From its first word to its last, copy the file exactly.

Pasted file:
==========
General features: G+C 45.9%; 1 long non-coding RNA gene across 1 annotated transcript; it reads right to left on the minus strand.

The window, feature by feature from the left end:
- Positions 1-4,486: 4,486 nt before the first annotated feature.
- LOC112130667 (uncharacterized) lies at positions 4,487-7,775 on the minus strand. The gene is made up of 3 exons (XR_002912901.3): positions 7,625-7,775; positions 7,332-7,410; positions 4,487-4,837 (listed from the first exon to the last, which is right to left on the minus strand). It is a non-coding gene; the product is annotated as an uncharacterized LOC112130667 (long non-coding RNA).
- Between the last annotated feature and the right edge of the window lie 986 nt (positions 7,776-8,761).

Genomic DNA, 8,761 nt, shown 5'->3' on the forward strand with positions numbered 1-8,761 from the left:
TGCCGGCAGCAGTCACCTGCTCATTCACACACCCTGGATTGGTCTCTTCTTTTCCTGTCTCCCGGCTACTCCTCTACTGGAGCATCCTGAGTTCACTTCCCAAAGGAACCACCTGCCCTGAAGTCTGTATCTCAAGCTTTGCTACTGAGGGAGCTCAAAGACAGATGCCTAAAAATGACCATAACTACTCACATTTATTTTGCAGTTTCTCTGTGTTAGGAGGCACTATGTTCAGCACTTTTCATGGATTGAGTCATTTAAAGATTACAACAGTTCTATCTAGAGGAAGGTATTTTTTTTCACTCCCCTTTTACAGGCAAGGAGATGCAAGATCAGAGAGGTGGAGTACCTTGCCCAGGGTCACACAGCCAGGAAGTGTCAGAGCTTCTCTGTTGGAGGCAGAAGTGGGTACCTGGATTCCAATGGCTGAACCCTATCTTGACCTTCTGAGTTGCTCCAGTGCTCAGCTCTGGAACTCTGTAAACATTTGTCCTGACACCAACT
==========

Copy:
General features: G+C 45.9%; 1 long non-coding RNA gene across 1 annotated transcript; it reads right to left on the minus strand.

The window, feature by feature from the left end:
- Positions 1-4,486: 4,486 nt before the first annotated feature.
- LOC112130667 (uncharacterized) lies at positions 4,487-7,775 on the minus strand. The gene is made up of 3 exons (XR_002912901.3): positions 7,625-7,775; positions 7,332-7,410; positions 4,487-4,837 (listed from the first exon to the last, which is right to left on the minus strand). It is a non-coding gene; the product is annotated as an uncharacterized LOC112130667 (long non-coding RNA).
- Between the last annotated feature and the right edge of the window lie 986 nt (positions 7,776-8,761).

Genomic DNA, 8,761 nt, shown 5'->3' on the forward strand with positions numbered 1-8,761 from the left:
TGCCGGCAGCAGTCACCTGCTCATTCACACACCCTGGATTGGTCTCTTCTTTTCCTGTCTCCCGGCTACTCCTCTACTGGAGCATCCTGAGTTCACTTCCCAAAGGAACCACCTGCCCTGAAGTCTGTATCTCAAGCTTTGCTACTGAGGGAGCTCAAAGACAGATGCCTAAAAATGACCATAACTACTCACATTTATTTTGCAGTTTCTCTGTGTTAGGAGGCACTATGTTCAGCACTTTTCATGGATTGAGTCATTTAAAGATTACAACAGTTCTATCTAGAGGAAGGTATTTTTTTTCACTCCCCTTTTACAGGCAAGGAGATGCAAGATCAGAGAGGTGGAGTACCTTGCCCAGGGTCACACAGCCAGGAAGTGTCAGAGCTTCTCTGTTGGAGGCAGAAGTGGGTACCTGGATTCCAATGGCTGAACCCTATCTTGACCTTCTGAGTTGCTCCAGTGCTCAGCTCTGGAACTCTGTAAACATTTGTCCTGACACCAACT